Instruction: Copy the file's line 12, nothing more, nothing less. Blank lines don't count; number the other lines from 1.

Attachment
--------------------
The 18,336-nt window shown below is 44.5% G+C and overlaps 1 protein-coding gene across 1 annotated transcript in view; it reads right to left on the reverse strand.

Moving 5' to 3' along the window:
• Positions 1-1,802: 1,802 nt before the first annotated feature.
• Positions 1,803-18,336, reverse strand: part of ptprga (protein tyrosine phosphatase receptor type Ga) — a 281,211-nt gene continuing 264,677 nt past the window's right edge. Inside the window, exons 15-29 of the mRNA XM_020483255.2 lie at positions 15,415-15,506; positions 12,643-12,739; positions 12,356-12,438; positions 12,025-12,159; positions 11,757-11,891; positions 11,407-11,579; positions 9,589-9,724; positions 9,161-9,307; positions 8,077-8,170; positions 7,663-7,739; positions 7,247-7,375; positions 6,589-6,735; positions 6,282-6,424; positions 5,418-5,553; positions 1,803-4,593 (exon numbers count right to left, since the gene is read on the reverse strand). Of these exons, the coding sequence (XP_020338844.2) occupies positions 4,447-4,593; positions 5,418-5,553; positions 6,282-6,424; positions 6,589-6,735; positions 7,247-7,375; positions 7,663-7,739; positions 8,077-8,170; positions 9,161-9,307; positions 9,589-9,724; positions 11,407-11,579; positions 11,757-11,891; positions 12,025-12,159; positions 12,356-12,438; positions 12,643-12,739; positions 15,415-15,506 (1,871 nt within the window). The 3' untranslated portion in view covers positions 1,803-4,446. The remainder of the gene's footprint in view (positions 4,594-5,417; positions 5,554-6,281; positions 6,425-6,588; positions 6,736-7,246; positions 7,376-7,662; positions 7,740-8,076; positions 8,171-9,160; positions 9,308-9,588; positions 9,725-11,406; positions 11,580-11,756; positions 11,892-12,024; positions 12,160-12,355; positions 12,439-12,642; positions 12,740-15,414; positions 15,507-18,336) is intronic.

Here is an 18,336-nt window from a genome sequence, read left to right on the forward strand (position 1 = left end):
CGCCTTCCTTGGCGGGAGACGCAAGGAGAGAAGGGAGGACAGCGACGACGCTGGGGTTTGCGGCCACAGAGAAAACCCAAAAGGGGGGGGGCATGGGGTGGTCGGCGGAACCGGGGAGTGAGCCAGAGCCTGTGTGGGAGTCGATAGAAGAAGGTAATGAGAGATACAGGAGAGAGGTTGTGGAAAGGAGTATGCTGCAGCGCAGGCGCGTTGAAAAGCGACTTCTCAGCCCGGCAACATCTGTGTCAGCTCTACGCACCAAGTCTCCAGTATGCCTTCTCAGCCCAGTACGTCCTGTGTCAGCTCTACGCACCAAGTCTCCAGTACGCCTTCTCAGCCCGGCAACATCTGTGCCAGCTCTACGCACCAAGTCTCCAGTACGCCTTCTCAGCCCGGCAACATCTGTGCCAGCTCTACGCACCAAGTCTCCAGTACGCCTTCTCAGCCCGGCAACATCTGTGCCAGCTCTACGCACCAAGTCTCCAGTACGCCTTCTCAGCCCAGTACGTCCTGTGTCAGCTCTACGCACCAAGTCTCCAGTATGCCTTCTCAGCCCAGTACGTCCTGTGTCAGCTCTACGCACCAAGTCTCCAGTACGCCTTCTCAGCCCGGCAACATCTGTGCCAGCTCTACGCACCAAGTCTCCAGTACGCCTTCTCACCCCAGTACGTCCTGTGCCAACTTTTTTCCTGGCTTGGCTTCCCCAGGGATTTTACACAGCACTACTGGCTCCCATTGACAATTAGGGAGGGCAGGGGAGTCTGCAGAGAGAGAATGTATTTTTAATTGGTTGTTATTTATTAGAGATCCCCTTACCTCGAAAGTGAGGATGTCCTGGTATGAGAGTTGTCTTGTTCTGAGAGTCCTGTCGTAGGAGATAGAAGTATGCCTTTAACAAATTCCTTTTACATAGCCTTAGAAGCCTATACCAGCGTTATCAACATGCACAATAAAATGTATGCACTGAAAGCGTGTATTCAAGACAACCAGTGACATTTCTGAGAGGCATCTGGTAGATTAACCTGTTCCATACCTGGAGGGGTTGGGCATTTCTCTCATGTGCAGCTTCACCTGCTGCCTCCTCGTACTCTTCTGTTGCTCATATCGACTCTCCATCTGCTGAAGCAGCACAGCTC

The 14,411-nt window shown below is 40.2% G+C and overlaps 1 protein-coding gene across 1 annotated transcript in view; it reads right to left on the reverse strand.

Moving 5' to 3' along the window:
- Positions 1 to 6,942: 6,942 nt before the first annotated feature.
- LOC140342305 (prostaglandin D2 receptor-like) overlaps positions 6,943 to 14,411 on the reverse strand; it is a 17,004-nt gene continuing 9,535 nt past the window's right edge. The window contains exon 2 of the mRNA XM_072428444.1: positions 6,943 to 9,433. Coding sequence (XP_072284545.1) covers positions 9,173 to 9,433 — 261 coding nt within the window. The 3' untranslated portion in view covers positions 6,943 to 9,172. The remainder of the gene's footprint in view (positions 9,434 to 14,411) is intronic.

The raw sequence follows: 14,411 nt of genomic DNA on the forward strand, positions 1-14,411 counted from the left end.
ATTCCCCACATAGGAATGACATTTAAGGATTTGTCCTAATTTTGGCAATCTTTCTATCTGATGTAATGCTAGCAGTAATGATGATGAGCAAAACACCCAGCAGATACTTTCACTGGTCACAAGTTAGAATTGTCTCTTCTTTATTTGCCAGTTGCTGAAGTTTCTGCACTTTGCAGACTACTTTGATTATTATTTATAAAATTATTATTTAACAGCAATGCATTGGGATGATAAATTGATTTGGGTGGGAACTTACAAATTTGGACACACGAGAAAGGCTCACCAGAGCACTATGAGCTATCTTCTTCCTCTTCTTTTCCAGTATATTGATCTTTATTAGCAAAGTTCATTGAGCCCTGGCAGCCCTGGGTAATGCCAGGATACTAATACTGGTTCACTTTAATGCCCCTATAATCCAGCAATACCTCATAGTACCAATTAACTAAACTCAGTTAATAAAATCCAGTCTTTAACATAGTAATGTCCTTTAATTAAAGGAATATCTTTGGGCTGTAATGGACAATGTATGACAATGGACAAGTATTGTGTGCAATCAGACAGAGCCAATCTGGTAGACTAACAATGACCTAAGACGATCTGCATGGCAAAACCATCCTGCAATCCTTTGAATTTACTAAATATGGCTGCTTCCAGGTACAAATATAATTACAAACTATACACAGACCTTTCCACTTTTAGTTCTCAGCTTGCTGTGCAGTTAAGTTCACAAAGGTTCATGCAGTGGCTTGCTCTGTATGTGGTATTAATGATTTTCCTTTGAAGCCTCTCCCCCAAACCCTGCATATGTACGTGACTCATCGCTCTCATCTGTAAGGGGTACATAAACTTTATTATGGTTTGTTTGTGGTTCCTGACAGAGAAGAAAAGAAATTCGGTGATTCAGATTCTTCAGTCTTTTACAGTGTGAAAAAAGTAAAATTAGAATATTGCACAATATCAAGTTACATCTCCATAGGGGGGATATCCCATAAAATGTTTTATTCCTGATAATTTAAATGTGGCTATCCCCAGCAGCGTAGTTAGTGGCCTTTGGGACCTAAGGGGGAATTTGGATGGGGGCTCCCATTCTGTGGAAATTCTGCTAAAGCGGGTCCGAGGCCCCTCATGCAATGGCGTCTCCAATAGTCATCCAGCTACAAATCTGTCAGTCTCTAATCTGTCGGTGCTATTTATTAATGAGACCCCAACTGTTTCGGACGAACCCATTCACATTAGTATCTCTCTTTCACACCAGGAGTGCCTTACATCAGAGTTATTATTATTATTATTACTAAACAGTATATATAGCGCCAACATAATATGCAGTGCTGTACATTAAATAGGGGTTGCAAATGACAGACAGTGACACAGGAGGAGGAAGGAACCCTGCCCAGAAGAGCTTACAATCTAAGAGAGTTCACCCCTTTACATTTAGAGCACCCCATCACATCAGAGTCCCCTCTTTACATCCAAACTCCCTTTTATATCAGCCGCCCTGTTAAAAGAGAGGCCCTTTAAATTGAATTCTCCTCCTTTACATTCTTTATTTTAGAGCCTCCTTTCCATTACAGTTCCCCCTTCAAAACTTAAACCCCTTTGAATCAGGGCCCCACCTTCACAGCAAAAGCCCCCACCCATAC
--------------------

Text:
ATTCCCCACATAGGAATGACATTTAAGGATTTGTCCTAATTTTGGCAATCTTTCTATCTGATGTAATGCTAGCAGTAATGATGATGAGCAAAACACCCAGCAGATACTTTCACTGGTCACAAGTTAGAATTGTCTCTTCTTTATTTGCCAGTTGCTGAAGTTTCTGCACTTTGCAGACTACTTTGATTATTATTTATAAAATTATTATTTAACAGCAATGCATTGGGATGATAAATTGATTTGGGTGGGAACTTACAAATTTGGACACACGAGAAAGGCTCACCAGAGCACTATGAGCTATCTTCTTCCTCTTCTTTTCCAGTATATTGATCTTTATTAGCAAAGTTCATTGAGCCCTGGCAGCCCTGGGTAATGCCAGGATACTAATACTGGTTCACTTTAATGCCCCTATAATCCAGCAATACCTCATAGTACCAATTAACTAAACTCAGTTAATAAAATCCAGTCTTTAACATAGTAATGTCCTTTAATTAAAGGAATATCTTTGGGCTGTAATGGACAATGTATGACAATGGACAAGTATTGTGTGCAATCAGACAGAGCCAATCTGGTAGACTAACAATGACCTAAGACGATCTGCATGGCAAAACCATCCTGCAATCCTTTGAATTTACTAAATATGGCTGCTTCCAGGTACAAATATAATTACAAACTATACACAGACCTTTCCACTTTTAGTTCTCAGCTTGCTGTGCAGTTAAGTTCACAAAGGTTCATGCAGTGGCTTGCTCTGTATGTGGTATTAATGATTTTCCTTTGAAGCCTCTCCCCCAAACCCTGCATATGTACGTGACTCATCGCTCTCATCTGTAAGGGGTACATAAACTTTATTATGGTTTGTTTGTGGTTCCTGACAGAGAAGAAAAGAAATTCGGTGATTCAGATTCTTCAGTCTTTTACAGTGTGAAAAAAGTAAAATTAGAATATTGCACAATATCAAGTTACATCTCCATAGGGGGGATATCCCATAAAATGTTTTATTCCTGATAATTTAAATGTGGCTATCCCCAGCAGCGTAGTTAGTGGCCTTTGGGACCTAAGGGGGAATTTGGATGGGGGCTCCCATTCTGTGGAAATTCTGCTAAAGCGGGTCCGAGGCCCCTCATGCAATGGCGTCTCCAATAGTCATCCAGCTACAAATCTGTCAGTCTCTAATCTGTCGGTGCTATTTATTAATGAGACCCCAACTGTTTCGGACGAACCCATTCACATTAGTATCTCTCTTTCACACCAGGAGTGCCTTACATCAGAGTTATTATTATTATTATTACTAAACAGTATATATAGCGCCAACATAATATGCAGTGCTGTACATTAAATAGGGGTTGCAAATGACAGACAGTGACACAGGAGGAGGAAGGAACCCTGCCCAGAAGAGCTTACAATCTAAGAGAGTTCACCCCTTTACATTTAGAGCACCCCATCACATCAGAGTCCCCTCTTTACATCCAAACTCCCTTTTATATCAGCCGCCCTGTTAAAAGAGAGGCCCTTTAAATTGAATTCTCCTCCTTTACATTCTTTATTTTAGAGCCTCCTTTCCATTACAGTTCCCCCTTCAAAACTTAAACCCCTTTGAATCAGGGCCCCACCTTCACAGCAAAAGCCCCCACCCATAC